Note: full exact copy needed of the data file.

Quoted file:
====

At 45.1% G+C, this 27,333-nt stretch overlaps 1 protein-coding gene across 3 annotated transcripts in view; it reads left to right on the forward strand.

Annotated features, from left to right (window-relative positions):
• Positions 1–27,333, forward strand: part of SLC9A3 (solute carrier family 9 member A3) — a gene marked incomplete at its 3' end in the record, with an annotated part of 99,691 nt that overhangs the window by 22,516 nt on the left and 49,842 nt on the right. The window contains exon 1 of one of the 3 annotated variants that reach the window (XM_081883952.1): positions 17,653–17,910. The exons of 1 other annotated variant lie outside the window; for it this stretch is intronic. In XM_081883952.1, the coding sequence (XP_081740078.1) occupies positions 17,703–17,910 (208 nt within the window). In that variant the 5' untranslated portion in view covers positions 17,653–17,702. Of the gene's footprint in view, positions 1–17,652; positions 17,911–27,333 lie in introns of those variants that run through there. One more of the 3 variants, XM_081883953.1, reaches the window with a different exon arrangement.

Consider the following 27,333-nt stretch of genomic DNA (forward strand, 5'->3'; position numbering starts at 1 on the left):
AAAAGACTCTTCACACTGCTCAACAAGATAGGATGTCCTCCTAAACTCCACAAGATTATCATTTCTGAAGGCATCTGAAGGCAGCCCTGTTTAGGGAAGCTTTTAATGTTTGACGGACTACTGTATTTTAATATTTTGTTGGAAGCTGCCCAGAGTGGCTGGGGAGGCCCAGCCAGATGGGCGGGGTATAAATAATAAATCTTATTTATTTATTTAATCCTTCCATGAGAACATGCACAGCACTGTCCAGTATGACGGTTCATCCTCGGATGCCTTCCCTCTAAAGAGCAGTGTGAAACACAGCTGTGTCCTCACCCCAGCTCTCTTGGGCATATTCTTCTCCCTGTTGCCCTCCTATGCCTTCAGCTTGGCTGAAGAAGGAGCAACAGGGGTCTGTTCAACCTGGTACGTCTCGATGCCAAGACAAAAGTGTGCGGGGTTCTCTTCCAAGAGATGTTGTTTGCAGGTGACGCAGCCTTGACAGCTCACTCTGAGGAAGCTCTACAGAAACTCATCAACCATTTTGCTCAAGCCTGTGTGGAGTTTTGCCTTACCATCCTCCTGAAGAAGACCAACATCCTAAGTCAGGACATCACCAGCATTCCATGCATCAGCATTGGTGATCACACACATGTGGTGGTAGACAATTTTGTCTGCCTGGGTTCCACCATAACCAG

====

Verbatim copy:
At 45.1% G+C, this 27,333-nt stretch overlaps 1 protein-coding gene across 3 annotated transcripts in view; it reads left to right on the forward strand.

Annotated features, from left to right (window-relative positions):
• Positions 1–27,333, forward strand: part of SLC9A3 (solute carrier family 9 member A3) — a gene marked incomplete at its 3' end in the record, with an annotated part of 99,691 nt that overhangs the window by 22,516 nt on the left and 49,842 nt on the right. The window contains exon 1 of one of the 3 annotated variants that reach the window (XM_081883952.1): positions 17,653–17,910. The exons of 1 other annotated variant lie outside the window; for it this stretch is intronic. In XM_081883952.1, the coding sequence (XP_081740078.1) occupies positions 17,703–17,910 (208 nt within the window). In that variant the 5' untranslated portion in view covers positions 17,653–17,702. Of the gene's footprint in view, positions 1–17,652; positions 17,911–27,333 lie in introns of those variants that run through there. One more of the 3 variants, XM_081883953.1, reaches the window with a different exon arrangement.

Consider the following 27,333-nt stretch of genomic DNA (forward strand, 5'->3'; position numbering starts at 1 on the left):
AAAAGACTCTTCACACTGCTCAACAAGATAGGATGTCCTCCTAAACTCCACAAGATTATCATTTCTGAAGGCATCTGAAGGCAGCCCTGTTTAGGGAAGCTTTTAATGTTTGACGGACTACTGTATTTTAATATTTTGTTGGAAGCTGCCCAGAGTGGCTGGGGAGGCCCAGCCAGATGGGCGGGGTATAAATAATAAATCTTATTTATTTATTTAATCCTTCCATGAGAACATGCACAGCACTGTCCAGTATGACGGTTCATCCTCGGATGCCTTCCCTCTAAAGAGCAGTGTGAAACACAGCTGTGTCCTCACCCCAGCTCTCTTGGGCATATTCTTCTCCCTGTTGCCCTCCTATGCCTTCAGCTTGGCTGAAGAAGGAGCAACAGGGGTCTGTTCAACCTGGTACGTCTCGATGCCAAGACAAAAGTGTGCGGGGTTCTCTTCCAAGAGATGTTGTTTGCAGGTGACGCAGCCTTGACAGCTCACTCTGAGGAAGCTCTACAGAAACTCATCAACCATTTTGCTCAAGCCTGTGTGGAGTTTTGCCTTACCATCCTCCTGAAGAAGACCAACATCCTAAGTCAGGACATCACCAGCATTCCATGCATCAGCATTGGTGATCACACACATGTGGTGGTAGACAATTTTGTCTGCCTGGGTTCCACCATAACCAG